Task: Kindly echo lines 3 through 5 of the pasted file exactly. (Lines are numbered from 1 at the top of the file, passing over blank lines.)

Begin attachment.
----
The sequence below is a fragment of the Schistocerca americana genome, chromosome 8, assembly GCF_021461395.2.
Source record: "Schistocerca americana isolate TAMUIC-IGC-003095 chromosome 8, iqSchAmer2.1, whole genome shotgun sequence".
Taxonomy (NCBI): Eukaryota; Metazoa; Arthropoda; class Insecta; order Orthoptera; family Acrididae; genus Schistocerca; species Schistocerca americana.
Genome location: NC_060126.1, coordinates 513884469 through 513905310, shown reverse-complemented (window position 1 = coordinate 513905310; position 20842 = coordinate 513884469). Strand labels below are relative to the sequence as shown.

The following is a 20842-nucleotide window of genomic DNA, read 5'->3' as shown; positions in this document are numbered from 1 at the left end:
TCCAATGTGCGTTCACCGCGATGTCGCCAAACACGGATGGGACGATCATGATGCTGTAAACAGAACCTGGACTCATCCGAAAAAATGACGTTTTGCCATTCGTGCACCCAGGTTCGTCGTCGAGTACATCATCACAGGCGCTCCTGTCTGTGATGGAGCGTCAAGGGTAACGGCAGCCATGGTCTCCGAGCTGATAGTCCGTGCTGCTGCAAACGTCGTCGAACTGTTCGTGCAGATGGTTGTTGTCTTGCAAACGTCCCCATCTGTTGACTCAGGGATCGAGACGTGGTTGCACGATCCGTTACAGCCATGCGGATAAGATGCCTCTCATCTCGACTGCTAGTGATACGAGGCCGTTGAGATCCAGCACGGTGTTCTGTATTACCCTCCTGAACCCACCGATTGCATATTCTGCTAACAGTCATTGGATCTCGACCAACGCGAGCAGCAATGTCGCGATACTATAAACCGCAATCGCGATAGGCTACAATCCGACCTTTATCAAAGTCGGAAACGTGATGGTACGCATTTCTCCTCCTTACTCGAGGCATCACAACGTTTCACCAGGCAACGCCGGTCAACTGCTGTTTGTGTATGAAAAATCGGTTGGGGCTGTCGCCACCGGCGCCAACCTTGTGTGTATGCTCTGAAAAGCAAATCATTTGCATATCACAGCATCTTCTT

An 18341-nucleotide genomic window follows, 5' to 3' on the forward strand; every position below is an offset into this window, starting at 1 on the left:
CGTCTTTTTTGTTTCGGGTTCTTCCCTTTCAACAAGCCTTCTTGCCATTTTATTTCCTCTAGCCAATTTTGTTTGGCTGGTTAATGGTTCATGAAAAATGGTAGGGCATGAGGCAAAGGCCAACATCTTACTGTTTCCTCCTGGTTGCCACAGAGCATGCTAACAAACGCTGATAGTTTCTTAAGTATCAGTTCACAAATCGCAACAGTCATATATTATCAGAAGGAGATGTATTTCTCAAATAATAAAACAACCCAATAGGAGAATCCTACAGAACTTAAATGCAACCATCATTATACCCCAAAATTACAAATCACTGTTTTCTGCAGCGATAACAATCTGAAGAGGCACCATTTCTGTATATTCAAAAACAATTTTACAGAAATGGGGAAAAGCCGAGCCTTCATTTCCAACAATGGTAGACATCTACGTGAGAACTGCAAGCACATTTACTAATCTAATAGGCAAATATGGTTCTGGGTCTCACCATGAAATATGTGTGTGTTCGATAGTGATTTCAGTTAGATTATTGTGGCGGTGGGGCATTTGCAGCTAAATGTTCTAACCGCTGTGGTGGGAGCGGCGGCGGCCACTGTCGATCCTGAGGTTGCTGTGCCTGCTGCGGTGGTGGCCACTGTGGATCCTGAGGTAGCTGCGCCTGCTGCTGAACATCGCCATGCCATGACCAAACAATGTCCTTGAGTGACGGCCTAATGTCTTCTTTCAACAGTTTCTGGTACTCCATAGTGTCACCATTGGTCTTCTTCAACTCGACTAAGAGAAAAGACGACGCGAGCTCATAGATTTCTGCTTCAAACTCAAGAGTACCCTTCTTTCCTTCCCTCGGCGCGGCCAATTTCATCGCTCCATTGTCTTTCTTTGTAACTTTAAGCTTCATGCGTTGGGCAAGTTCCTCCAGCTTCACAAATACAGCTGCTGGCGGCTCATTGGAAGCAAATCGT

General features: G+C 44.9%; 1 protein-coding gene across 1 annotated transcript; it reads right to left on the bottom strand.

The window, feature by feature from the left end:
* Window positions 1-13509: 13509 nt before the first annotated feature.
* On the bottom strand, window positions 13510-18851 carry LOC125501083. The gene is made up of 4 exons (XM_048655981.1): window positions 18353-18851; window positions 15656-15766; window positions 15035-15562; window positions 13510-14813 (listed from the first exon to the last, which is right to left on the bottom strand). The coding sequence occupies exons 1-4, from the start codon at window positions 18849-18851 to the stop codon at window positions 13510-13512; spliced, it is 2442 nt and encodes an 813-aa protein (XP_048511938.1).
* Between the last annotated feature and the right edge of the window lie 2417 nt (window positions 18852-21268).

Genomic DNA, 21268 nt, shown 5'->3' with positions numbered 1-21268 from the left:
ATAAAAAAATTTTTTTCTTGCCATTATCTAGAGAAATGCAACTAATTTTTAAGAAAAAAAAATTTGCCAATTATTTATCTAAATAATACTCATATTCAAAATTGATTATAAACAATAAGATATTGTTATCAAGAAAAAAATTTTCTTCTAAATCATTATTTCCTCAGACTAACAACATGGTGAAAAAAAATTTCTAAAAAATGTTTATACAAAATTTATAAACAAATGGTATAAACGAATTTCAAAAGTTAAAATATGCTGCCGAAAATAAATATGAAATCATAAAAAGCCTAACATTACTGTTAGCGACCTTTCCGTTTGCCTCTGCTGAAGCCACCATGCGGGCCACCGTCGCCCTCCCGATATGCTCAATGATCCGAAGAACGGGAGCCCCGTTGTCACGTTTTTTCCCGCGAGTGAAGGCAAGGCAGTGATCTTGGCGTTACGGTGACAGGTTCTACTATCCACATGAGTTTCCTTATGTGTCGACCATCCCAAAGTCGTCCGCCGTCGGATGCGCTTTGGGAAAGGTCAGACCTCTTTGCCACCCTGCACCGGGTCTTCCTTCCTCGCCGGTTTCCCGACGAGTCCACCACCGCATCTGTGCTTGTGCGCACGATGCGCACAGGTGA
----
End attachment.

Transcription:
Taxonomy (NCBI): Eukaryota; Metazoa; Arthropoda; class Insecta; order Orthoptera; family Acrididae; genus Schistocerca; species Schistocerca americana.
Genome location: NC_060126.1, coordinates 513884469 through 513905310, shown reverse-complemented (window position 1 = coordinate 513905310; position 20842 = coordinate 513884469). Strand labels below are relative to the sequence as shown.

The following is a 20842-nucleotide window of genomic DNA, read 5'->3' as shown; positions in this document are numbered from 1 at the left end: